Frances (Gaffney) Cherry (1868 – 1953)
I wish I knew more about my great-grand aunt Frances (Gaffney) Cherry.
When I look at this picture of her, taken from a larger portrait with her five sisters, I see a dreamy young woman with faraway eyes and perfectly coiffed hair. I can’t tell whether she is happy or sad. She looks as though she is wishing she were somewhere else, yet something else about her expression – maybe her lightly pursed lips – says she will keep that yearning – to herself.
Whether or this is what she was really thinking, the fact is that she was a small town girl who remained in Conneaut, Ohio all her life.
|Frances A. (Gaffney) Cherry
Frances was born in that northeastern railroad town during the “dog days” of summer, when the heat and humidity were at their worst. Her mother, Bridget Quinn, must have had a difficult childbirth, because the family was so worried about her health that no one thought to record Frances’ date of birth until some time much later. For that reason, the family’s best guess was that this middle child (the sixth of ten children) entered the world on September 15, 1868.
Most of the censuses show that Frances “kept house.” I think I remember my mother telling me that she was a good seamstress like her sisters. The 1900 United States Census indicates that she married James W. Cherry, a railroad engineer on the Nickel Plate line originally from Cumberland, West Virginia. This would have been in about 1893, when she was 25 years old.
While we don’t know how Frances and Jim met, we could venture a guess that it might have been courtesy of her parents’ boarding house. John and Bridget (Quinn) Gaffney had built the Gaffney House, at 301 Mill Street in Conneaut, some years earlier. Their principal boarders were the young men who worked the railroad and needed a place to stay. Frances’ older sister, Mary Jane, had met her husband, Thomas McGinnis, when he came to rent a room a few years earlier, so it would not seem surprising if Frances and Jim met this way, too.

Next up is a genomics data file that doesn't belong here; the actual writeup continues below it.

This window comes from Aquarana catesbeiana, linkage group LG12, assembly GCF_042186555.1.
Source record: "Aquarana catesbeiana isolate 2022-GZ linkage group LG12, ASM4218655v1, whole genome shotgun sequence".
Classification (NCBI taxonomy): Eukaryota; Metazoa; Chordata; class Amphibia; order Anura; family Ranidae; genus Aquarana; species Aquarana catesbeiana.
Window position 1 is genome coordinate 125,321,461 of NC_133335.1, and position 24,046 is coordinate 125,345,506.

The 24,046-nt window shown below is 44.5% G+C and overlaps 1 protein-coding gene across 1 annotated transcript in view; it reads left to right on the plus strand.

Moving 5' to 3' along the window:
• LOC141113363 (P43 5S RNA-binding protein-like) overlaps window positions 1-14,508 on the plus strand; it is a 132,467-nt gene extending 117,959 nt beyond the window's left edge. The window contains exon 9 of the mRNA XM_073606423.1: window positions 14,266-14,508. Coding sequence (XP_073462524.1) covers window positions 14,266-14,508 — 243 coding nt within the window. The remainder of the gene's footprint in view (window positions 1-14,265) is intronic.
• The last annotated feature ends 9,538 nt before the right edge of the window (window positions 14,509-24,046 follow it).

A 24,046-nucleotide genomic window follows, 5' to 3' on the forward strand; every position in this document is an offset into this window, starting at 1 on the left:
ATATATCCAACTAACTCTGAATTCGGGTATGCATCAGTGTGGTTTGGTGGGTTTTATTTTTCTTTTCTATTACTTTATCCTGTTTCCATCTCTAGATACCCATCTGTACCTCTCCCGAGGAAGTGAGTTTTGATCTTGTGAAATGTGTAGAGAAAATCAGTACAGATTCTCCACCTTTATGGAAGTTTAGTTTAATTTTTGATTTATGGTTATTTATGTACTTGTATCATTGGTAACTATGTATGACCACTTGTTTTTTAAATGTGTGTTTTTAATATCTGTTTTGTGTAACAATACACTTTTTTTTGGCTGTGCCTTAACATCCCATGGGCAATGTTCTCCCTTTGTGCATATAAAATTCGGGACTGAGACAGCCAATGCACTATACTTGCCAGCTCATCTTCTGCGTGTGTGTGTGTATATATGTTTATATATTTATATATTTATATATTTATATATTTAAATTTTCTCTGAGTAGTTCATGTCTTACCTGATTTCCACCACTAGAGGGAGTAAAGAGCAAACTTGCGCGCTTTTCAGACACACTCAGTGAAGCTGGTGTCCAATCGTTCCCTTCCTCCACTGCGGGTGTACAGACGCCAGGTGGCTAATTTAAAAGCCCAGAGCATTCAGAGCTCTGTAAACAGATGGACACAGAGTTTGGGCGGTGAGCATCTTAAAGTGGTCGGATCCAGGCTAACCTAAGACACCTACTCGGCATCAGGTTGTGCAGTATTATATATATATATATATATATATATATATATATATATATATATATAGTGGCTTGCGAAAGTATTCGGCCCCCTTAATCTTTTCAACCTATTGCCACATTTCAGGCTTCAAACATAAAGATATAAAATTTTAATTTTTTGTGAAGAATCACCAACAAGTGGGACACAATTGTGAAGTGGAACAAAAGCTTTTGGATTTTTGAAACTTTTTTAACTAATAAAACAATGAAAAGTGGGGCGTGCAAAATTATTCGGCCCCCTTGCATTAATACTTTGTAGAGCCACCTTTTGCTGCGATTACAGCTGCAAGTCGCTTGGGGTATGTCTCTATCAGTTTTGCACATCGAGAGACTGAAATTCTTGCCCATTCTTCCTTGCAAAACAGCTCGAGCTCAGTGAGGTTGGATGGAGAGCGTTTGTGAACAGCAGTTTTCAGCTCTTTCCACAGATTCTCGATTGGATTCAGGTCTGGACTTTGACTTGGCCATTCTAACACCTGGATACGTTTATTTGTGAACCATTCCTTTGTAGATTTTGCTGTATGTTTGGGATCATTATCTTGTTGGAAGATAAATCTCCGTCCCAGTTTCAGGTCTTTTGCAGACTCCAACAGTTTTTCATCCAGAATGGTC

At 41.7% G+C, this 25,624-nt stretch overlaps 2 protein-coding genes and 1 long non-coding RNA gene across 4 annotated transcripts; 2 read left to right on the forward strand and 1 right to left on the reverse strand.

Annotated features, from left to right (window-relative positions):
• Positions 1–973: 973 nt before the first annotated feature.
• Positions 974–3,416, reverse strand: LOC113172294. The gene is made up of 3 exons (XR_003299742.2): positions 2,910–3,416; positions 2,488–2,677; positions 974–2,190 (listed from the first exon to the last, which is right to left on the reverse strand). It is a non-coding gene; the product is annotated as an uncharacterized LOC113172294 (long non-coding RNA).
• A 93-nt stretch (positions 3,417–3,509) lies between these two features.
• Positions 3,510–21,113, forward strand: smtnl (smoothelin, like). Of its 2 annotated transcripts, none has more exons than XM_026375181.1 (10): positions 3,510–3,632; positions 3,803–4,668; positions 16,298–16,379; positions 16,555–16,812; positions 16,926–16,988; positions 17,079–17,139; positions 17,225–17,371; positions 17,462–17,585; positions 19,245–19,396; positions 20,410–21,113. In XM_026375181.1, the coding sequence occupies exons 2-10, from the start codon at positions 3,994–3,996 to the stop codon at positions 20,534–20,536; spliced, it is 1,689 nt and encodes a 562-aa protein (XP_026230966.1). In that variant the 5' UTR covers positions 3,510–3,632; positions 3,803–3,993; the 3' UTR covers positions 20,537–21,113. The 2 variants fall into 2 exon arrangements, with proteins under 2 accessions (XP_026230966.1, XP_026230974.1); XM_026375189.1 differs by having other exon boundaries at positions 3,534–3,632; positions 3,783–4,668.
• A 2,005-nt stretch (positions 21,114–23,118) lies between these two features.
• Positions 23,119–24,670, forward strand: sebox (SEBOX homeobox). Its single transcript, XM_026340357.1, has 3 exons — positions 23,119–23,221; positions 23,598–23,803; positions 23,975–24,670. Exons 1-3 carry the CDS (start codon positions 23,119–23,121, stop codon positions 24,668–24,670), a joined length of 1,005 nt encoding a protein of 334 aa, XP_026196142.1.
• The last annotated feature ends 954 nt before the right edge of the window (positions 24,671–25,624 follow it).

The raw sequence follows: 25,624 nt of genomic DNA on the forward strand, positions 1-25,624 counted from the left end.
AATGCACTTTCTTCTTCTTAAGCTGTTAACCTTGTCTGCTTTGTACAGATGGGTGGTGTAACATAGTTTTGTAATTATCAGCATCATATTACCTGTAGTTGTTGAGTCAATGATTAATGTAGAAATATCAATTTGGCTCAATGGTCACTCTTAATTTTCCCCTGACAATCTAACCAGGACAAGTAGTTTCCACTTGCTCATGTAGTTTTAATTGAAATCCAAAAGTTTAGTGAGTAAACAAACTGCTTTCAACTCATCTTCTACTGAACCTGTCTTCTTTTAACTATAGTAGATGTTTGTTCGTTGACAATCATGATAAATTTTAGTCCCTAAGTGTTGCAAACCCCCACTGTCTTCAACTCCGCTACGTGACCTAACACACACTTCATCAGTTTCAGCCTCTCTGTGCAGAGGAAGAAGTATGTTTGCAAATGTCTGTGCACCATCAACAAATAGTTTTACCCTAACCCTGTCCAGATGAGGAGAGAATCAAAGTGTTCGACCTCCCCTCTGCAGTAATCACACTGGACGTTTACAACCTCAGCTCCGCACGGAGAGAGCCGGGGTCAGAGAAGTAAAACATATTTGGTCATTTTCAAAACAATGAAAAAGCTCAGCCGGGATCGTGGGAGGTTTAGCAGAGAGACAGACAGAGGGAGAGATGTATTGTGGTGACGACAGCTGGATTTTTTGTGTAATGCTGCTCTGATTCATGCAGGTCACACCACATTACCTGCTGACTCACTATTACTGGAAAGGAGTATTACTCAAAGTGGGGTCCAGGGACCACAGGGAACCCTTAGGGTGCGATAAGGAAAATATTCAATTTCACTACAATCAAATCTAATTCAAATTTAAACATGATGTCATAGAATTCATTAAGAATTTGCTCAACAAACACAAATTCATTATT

|Kathleen (left) and
James Cherry, Junior,
approx. ages 2 and 7.
Portrait by Lou Naef
The year after their marriage, Frances and Jim Cherry welcomed their first child, James, just before Thanksgiving. Three more children followed: Kathleen in 1897, John Terrence in 1907, and Thomas Charles in 1913.
James Jr. followed in his father’s footsteps, becoming a railroad flagman. He married Helen Crannell and moved to Florida. Kathleen married Herbert Nelson and moved to New Mexico. John Cherry stayed fairly close to home, eventually moving to Cleveland to teach art at Case Western Reserve University. Thomas, born with a form of tuberculosis that affected his lymph nodes, died in 1922 when he was only nine years old.
Not only did Frances live in the same town her entire life, but it appears that she may never moved from the street where she was born at all. She started out at the family home on 301 Mill Street and seems to have moved to 397 Mill Street after her marriage to Jim. Several of the census records from 1870 through 1940 show number changes on most of the Mill Street addresses, making it difficult to pinpoint the exact location of the two family homes.
|Home believed to be that of James and Frances Cherry,
Conneaut, Ohio. From the scrapbook of their niece,
Benita (McGinnis) McCormick.
As far as I know, the only place she traveled outside of Conneaut wast was to visit some of her sisters (Maggie, Delia, Agnes, and Lyle), who shared a home in Cleveland, or to Big Blue Lake, Michigan, where my maternal grandparents, Alice (McGinnis) and Ralph Schiavon, had a beachside cottage.
Widowed in 1939, Frances lived for another 14 years, outliving all of her brothers and sisters. It seems that it was only when she became too old and ill to care for herself that she finally left her beloved Mill Street home. She didn’t go far – only four blocks away – to the Hakola Rest Home on Main Street. She died there at age 84 of congestive heart failure on April 13, 1953 and was buried in the Conneaut City Cemetery, a block further way, alongside her husband and family.
Other than her important roles as a wife and mother, Frances seems to have kept a low profile. I have searched for the slightest mention of her in countless newspapers and records, without success.
The Gaffney family had nicknames for most of its members, and Frances was no exception. Her nickname, “Frank,” does not quite mesh with her genteel picture or my grand aunt Benita (McGinnis) McCormick’s scrapbook description of her as “ladylike Frances.” Could she have been a tomboy when she was young? Her dreamily mysterious face will never tell.
Copyright © 2013 Linda Huesca Tully